Happy Friday friends! Today I’m excited to have designer Emily DeLong of Margu Design here to chat about ethical fashion, the design process, trends, inspiration, her latest collection, and more. Emily designs and creates her collections in Fayetteville, Arkansas, and I absolutely love her take on the fashion industry. I know you will enjoy reading what she has to say, and if you missed my post highlighting one of her beautiful dresses, click here.
Brew a cup of coffee and join us for a chat!
L: Thank you so much for joining me for this interview Emily! Let’s start by talking a little bit about how you got to where you are today– was clothing design something you were always interested in?
E: In a strange way, clothing design has been something I’ve always been interested in, although I don’t think I was always aware of it! I was really into crafty things as a child (friendship bracelets, jewelry, those keychains made out of beads) and as I got older, my interest in crafts matured into less juvenile forms, mostly knitting and sewing. As a teenager, I loved to sew and knit my own garments and wear the things I had made!
Only recently did I become interested in the designing part in addition to the making, though. For the longest time, I followed sewing patterns to the letter and was too scared to alter them (how would I know better than them? I wondered), until one day I got the courage to alter a pattern … and you probably can guess the rest of the story.
L: As you know, we’re all about style and ethics here at Chic Éthique. When did you first discover the concept of ethical fashion?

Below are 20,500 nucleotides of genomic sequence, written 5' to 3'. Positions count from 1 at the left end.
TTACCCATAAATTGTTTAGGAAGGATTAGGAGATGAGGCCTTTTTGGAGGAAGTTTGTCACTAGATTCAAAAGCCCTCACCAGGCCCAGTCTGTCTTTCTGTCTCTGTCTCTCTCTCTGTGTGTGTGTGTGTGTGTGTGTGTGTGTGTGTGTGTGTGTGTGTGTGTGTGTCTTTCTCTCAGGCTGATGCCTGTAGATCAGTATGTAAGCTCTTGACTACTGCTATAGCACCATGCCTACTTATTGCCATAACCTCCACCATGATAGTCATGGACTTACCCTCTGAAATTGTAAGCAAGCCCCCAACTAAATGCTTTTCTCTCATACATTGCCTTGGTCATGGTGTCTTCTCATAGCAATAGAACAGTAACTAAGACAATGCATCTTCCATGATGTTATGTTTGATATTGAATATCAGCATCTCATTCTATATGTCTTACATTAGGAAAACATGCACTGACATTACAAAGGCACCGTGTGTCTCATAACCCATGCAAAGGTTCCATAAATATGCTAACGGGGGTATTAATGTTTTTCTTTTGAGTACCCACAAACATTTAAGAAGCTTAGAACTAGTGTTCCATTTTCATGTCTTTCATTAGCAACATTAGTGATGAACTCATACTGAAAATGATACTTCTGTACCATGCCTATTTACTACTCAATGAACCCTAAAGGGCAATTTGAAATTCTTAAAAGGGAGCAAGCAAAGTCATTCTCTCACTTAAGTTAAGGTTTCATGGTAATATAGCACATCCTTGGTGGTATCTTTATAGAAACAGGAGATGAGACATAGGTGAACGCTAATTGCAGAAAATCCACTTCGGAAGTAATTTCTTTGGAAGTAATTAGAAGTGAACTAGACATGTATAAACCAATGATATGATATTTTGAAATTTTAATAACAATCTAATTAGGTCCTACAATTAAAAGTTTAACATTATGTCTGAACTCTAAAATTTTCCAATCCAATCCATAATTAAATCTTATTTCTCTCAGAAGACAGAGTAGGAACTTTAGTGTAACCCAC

E: My transition to an ethical/slow wardrobe has been a slow one, begun several years ago and still ongoing, and I really can’t remember any sort of “aha” moment when things began to change for me. Looking back, I think there were just a lot of little things I began to see and notice about the clothes I owned and the clothes I bought that made me wonder ($20 dresses, clothes that fell apart instantly, crazy-fast trend cycles, the ubiquity of polyester). After a while, I began to question what I was buying and why I was buying it, and I slowly began to buy less and buy better (and sew a lot of my own wardrobe too, of course).
L: The Margu line is so unique, and yet classic at the same time. Where do you find your design inspiration?
E: Lots of places! I spend a lot of time looking for inspiration on the internet, not only of garments both new and old, but also paintings and photography and other art. Sometimes a single color or shape or silhouette will become the basis of a garment, which I will adjust and revise, sometimes so much that the original inspiration is barely there!
I also get a lot of my inspiration from vintage fashion. Several of the pieces I’ve designed over the last couple of seasons have been inspired by vintage dresses in my own wardrobe, where I have incorporated the elements I love about them but improved the fit and the construction (and added pockets, of course!).
L: Where did the name ‘Margu’ come from?
E: Margu is a nickname of mine! When I was deciding on what to call my line, the idea of naming it after my real name felt strange, but the idea of not naming it after myself also felt strange, as the line is so much a part of me. Naming it Margu was a happy compromise.
L: Who is your style icon?
E: Asking me that is like asking me what my favorite book is — impossible! There is no one person I look to for inspiration at all times, although I do go through phases where I’ll get semi-obsessed with someone’s look or general attitude toward life. Lately I’ve been obsessed with Emile Flöge. She was Gustav Kilmt’s lifelong friend/partner and an extraordinary fashion designer. She was way ahead of her time in her use of bold patterns and free-flowing dresses, and the photographs of her modeling her designs are so inspiring.
L: The fabrics your pieces are made from are beautiful. What is your favorite material to work with?
E: Why thank you! My passion for fabric knows no bounds, and using high-quality, beautiful fabrics is one of my top priorities as a designer. My favorite fabric usually changes with the season, but I am eternally in love with soft linens, matte silks, and gauzy cottons.
L: I hear your spring collection is in the works! Can you give us any hints about it?